Mama’s Punjabi Recipes: Bharre Karela (Stuffed Karela) with or without salt

Recipe in 1

This crinkly green vegetable with ridges is one that is deeply admired and loved in the Punjab for its taste and the way it can be made that both highlights its bitterness while bringing out the aroma and flavor of its fleshy shell.
Stuffing karele (bitter melons or bitter gourds) is the most authentic Punjabi way to prepare them and is the method which I learnt from my mother Biji, and her mother Bhabhi before her. It is a two-step process, first slicing and stuffing the karele with masala (spices) and then stir-frying them with small whole-onions, cross-sliced and similarly stuffed. To hold the masala together, often the vegetables can be wrapped and tied with thin cotton string which you may have to cut and discard while eating.
Karele originated in India and were carried into China in the 14th century though the Chinese variety is much bigger and not as bitter or tasty as the Indian one. Karele and the bitter juice extracted from the vegetable have many medicinal uses like treating stomach complaints, preventing malaria, reducing blood glucose and fighting cancer due to the antioxidants mostly in the green exterior skin. Some companies even sell gel capsules made of the karela extract.  
Karele can be cooked many ways in the Punjab, each depending on the amount of time you want to spend and also the amount of bitterness that is to your taste. You can scrape the outer skin and make a burji (mash) of it or stuff it into a parantha (stuffed bread) or slice the karele and eat it like chips or stuff them with masala. Each method tastes good but you should them for yourself to judge.


• 6 karele (bitter melons) choose green ones, not too yellow or too fat
• 2 tbsp tael (vegetable or olive oil)
• 1/2 cup saddi dahin (plain yogurt)
• 2 tbsp pani (water)
• 5 piyaaz (onions) – small ones
• Spices: 1tsp namak (salt), ¼ tsp mirch (red pepper), ½ tsp haldi (turmeric), 1 tsp amchoor (green mango powder) and 2 tsp sukha dhania powder (dried coriander seed powder)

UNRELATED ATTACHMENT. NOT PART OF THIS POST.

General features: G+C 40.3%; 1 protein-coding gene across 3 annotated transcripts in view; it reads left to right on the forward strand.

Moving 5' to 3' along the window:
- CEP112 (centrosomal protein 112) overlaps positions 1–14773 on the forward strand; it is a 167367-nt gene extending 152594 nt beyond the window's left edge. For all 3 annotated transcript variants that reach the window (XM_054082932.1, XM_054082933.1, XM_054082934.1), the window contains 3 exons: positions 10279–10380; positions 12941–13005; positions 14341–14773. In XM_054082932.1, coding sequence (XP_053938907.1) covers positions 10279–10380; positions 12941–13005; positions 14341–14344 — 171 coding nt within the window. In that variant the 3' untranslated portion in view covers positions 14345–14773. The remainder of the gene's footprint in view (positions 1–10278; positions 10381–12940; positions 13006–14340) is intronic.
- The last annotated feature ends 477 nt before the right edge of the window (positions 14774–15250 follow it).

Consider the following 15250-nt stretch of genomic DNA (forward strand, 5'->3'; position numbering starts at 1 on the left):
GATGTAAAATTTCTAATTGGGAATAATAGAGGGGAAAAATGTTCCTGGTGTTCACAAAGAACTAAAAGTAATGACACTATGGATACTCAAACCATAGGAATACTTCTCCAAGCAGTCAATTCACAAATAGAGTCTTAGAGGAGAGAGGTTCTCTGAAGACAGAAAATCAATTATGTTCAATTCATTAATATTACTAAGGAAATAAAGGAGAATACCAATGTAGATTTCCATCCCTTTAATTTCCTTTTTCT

1. Wash the karela well then dry lightly with a towel.
2. Peel the karela and keep the peels aside for another day to use for other karela recipes.
3. Rinse the peeled karela and then make a deep slit lengthwise down the middle, but do not cut all the way through.
4.Peel the piyaaz and then cut them in a cross, but not all the way through.
5. In a cup mix the spices to taste and set aside.
6. Fry the karela open and with a small teaspoon, stuff the masala mixture in the slit. Tie the karelas with a short string to keep the masala in. (Another variation is to brown the karelas first without the masala, then slit then and fill them with the masala and tie them with a string too, if necessary.)
7. Pry open the slit onions and stuff them likewise with the masala mixture.
8. Heat the oil in a karahi (wok) over high and place the stuffed karelas in one by one. Brown one side then the other, careful not to spill the masala. Now remove the string if you had used to tie them.
9. Pour in the yogurt in a glass, add the water and mix well, stir and cover the wok for ten minutes.
10. When the yogurt-water has dried, add the onions, stir and cover again for 5 minutes.
11. Remove the cover and let the ingredients cook for another 5 minutes. Turn off the heat and let the dish cool down.
12. For best results, the karele should be a little crispy on the outside, but be careful not to burn them.
13. Enjoy with roti and some plain yogurt. This dish can keep in the fridge for a few days.


Although karele are a tasty dish, they are often time consuming to make. One way to cut down on the preparation time is to use one large onion, peeled and sliced instead of using small stuffed onions. The onion slices spread out and make for an appealing dish. Another trip is to brown the small onions first then place the stuffed karele on top of them and then cover the wok until everything is tender. This makes sure that the karele do not get too brown or crispy. For those who want the benefits of karele, but are on a salt restricted diet, use amchoor and dahin instead as these can substitute for the salt flavor.

mamas recipe inside3

Shakuntla Malhotra is a skilled cook of Punjabi dishes made in the old-fashioned style that she learnt as a young woman in her ancestral home in Lyallpur, India (since renamed Faisalabad) before it became part of Pakistan after the Partition in 1947. People have often admired her cooking for its simplicity and taste that comes with each mouthful. Even in her late-eighties, she continues to cook daily and agreed to share her delectable Punjabi recipes for future generations.